Kentucky Derby 2017: Trainers Sano, Motion among many interesting storylines
By Tim Layden
LOUISVILLE – On a cool, overcast morning, 10 days before the Kentucky Derby, Antonio Sano is flipping through pictures on his phone. Sano, 51, is a thoroughbred horse trainer, and on Saturday he will saddle Gunnevera in the 143rd running of the Derby, the apex of a career that stretches past three decades. Eight years ago Sano was winning races and making good money in his native Venezuela, when he was kidnapped and held 36 days, handcuffed to a bedpost with a hood over his head and fed small meals of rice and chicken. As the days passed, he feared that he would be killed, and never again see his wife and three children, never again tighten the leather girth on a lean racehorse, and most certainly never stand in front of a long, white horse barn in the shadow of Churchill Downs’s iconic twin spires in the spring of the year.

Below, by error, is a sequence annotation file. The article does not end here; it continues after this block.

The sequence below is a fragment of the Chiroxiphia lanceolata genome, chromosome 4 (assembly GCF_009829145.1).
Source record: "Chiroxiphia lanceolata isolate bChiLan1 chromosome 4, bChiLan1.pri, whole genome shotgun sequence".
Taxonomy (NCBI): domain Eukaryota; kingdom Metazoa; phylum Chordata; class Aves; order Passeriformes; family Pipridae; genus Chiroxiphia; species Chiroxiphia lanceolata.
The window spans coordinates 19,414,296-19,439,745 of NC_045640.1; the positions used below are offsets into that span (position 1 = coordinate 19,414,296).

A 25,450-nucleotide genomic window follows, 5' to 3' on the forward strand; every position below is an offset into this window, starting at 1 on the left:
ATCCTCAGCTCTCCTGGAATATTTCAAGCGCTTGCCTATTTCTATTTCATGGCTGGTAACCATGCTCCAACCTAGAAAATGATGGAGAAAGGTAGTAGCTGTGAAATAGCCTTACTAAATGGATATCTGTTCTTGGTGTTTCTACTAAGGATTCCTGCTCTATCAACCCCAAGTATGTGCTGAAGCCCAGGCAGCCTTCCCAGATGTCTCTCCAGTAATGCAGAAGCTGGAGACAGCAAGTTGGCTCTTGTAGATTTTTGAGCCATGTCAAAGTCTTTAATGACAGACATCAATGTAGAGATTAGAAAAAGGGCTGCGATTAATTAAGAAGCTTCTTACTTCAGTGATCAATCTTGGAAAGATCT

But here he is, wearing a blue windbreaker and a baseball cap, occasionally stealing glances at Gunnevera, who is gnawing on a hay bale hung outside his stall. Sano and his family have lived in the United States since 2010, and his English is more than serviceable, but the steady patter of interviews makes him uncomfortable. Question after question in a language not his own. It is the kind of sudden attention that unnerves even the most English-speaking of Derby participants every year. But there is a message: He loved his country, but then his country became dangerous and now he is here. He flips through dozens of screens on his phone and finally lands on a photo taken just the previous day, a picture of thousands of protestors gathered on roadways in the Venezuelan capital city of Caracas, where civil unrest prevails.
Sano holds the phone up. "This is every day,’’ says Sano, frowning. "Twenty years ago, Venezuela was a great country. Now it is totally different. Sad. Very sad. So for me, for my family, no more Venezuela. Only America. This country has opened its arms."
And so we arrive at another running of the most famous—the only famous?—horse race in the United States. Racing again chins itself on the wall of attention and bares its eyeballs over the top.